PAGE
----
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State Superintendent Canavero puts political spin on Nevada’s dismal education ranking

Statistics released Wednesday about the sorry state of Nevada’s education system are all too familiar to critics.

So with nowhere to go but up, state Superintendent Steve Canavero put an optimistic spin on the numbers, saying recent efforts by the governor and Legislature will make Nevada “the fastest-improving in the nation.”

“I don’t dispute the findings,” Canavero said of Education Week’s Quality Counts 2017 report, “but the investments and reforms that were put forward by Governor (Brian) Sandoval and passed by the Legislature in 2015 have only begun to take root and are not fully measured by this report.”

Nevada ranked 51st in the report, which was based on three categories and included the 50 states and District of Columbia. Joining Nevada in the bottom five are Oklahoma, Idaho, New Mexico and Mississippi. Massachusetts topped the rankings, followed in the top five by New Jersey, Vermont, New Hampshire and Maryland.

In a statement Wednesday, Canavero ticked off a list of recent programs championed by the Republican-controlled Legislature in 2015 that he believes will move Nevada up the ladder in the report. Quality Counts is released annually by Education Week, a nationwide, nonprofit organization focused on education.

The programs include the Achievement School District, the Zoom schools program for English learners and the Victory Schools program for areas of high poverty.

On Tuesday, Democratic state lawmakers requested a bill draft to repeal the achievement district legislation passed in 2015, a centerpiece of Sandoval’s education agenda that year.

“It’s really disheartening to hear folks already wanting to unwind some of the accountability measures that were put in place in 2015,” Canavero told the Review-Journal on Wednesday. “My emphasis has been to stay the course.”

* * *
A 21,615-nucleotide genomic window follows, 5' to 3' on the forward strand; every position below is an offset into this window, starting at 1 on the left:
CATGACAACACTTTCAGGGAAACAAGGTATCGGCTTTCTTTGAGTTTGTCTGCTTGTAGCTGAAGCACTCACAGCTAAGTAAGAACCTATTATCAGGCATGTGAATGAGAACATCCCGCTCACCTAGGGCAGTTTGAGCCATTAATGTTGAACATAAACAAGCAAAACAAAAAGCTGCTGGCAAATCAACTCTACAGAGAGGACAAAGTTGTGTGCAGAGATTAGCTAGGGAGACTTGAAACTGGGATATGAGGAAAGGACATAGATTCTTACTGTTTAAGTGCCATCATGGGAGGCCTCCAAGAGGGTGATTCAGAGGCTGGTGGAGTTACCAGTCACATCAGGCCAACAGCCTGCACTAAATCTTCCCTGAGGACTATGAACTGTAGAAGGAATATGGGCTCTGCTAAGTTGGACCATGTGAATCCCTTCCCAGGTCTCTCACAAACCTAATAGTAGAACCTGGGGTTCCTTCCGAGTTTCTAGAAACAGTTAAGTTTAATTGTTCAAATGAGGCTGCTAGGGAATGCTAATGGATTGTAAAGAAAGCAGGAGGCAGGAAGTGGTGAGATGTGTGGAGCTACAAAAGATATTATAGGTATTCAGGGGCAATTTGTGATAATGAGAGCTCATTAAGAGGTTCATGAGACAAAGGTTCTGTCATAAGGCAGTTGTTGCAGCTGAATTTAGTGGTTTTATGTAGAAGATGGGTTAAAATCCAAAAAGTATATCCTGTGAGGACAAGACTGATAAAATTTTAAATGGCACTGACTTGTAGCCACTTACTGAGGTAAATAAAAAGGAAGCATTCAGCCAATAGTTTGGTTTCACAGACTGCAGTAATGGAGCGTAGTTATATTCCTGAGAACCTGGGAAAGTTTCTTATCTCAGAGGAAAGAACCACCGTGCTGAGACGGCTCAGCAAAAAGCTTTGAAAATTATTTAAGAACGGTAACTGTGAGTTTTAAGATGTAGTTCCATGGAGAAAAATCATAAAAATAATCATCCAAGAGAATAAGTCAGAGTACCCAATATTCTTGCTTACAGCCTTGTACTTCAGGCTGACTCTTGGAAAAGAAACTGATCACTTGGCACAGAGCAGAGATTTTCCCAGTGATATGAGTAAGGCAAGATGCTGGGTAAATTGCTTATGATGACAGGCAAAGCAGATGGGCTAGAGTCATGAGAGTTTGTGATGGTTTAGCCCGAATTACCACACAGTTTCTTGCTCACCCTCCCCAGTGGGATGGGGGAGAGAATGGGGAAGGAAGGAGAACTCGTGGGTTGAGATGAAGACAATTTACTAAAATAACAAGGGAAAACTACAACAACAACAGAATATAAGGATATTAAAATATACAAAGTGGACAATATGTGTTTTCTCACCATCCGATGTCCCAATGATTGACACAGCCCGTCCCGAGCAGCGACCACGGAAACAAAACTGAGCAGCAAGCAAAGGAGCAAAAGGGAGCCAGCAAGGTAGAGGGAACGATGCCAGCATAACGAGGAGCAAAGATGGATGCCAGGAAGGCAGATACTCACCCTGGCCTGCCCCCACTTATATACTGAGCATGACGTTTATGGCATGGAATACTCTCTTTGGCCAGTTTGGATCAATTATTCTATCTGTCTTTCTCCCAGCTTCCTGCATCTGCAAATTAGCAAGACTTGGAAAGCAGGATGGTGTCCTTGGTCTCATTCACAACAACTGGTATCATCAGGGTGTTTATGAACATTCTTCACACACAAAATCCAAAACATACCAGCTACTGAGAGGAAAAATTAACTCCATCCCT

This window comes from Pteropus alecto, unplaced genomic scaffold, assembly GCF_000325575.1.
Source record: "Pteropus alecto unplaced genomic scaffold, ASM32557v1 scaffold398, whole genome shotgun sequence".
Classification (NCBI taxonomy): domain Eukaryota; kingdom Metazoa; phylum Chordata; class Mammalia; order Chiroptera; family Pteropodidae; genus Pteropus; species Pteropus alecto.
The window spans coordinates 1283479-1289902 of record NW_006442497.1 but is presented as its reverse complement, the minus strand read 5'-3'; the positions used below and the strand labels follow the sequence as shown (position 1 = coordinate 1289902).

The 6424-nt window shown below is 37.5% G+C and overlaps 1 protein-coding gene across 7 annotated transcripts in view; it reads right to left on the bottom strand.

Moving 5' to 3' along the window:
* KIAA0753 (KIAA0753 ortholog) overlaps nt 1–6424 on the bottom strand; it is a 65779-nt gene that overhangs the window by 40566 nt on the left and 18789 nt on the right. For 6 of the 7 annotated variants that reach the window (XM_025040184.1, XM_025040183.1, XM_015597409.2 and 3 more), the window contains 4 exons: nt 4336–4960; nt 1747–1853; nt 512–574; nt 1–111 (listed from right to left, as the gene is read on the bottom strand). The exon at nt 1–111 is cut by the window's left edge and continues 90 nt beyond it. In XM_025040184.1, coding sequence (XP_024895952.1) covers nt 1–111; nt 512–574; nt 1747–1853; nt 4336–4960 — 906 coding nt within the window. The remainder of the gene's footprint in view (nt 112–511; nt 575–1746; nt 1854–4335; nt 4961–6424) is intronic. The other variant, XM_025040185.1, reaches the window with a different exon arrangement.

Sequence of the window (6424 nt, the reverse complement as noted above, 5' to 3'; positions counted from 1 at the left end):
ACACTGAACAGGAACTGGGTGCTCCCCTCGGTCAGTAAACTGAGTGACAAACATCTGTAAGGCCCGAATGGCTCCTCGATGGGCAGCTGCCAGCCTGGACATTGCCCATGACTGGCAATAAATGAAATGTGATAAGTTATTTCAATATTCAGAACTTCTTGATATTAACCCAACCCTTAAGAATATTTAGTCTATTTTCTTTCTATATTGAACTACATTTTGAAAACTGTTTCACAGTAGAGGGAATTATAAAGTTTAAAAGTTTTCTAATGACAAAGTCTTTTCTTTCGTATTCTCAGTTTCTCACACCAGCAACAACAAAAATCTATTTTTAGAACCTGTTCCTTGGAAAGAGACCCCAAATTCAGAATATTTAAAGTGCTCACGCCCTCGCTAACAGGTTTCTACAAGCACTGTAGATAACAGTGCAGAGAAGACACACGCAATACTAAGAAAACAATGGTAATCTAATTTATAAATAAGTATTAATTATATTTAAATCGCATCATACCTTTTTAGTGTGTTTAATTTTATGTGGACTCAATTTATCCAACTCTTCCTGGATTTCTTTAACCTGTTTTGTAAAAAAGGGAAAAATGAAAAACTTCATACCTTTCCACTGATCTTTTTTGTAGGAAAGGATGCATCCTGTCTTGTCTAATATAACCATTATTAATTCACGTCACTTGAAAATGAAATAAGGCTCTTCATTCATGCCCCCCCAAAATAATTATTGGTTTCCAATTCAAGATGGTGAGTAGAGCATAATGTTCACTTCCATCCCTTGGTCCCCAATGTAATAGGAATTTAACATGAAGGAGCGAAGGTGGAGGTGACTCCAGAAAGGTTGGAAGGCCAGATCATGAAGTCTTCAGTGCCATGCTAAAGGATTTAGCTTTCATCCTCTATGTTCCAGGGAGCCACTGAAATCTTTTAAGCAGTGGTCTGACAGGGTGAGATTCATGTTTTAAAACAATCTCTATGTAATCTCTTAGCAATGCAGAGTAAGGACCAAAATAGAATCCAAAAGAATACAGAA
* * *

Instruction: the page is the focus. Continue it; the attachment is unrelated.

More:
In the report, states are graded on school finance, K-12 achievement and a student’s chance for success.

The school finance category has eight indicators. Of those, four assess school spending patterns, while the remaining metrics gauge equity in the distribution of funding across the districts within each state.

“Across the spending indicators, Nevada finishes with a letter grade of F compared with a national average of D,” the report said. In the equity of funding, Nevada ranks 39th with a grade of B, matching the national average.

Canavero said the report was “looking in the rear-view mirror.” He said that data from the finance category was from 2014 before new measures were put in place in 2015.

The three categories are then combined for an overall score. Nevada ranks 47th in finance, 38th in K-12 achievement and 50th in chance for success.

It’s not the first year Nevada has been last, another reason why Canavero believes the state needs to continue moving forward with the measures put in place in 2015.

“To unwind this stuff, is just simply unwise,” he said.

Quality Counts Grading Summary by Las Vegas Review-Journal on Scribd

Contact Meghin Delaney at 702-383-0281 or at mdelaney@reviewjournal.com. Follow @MeghinDelaney on Twitter.

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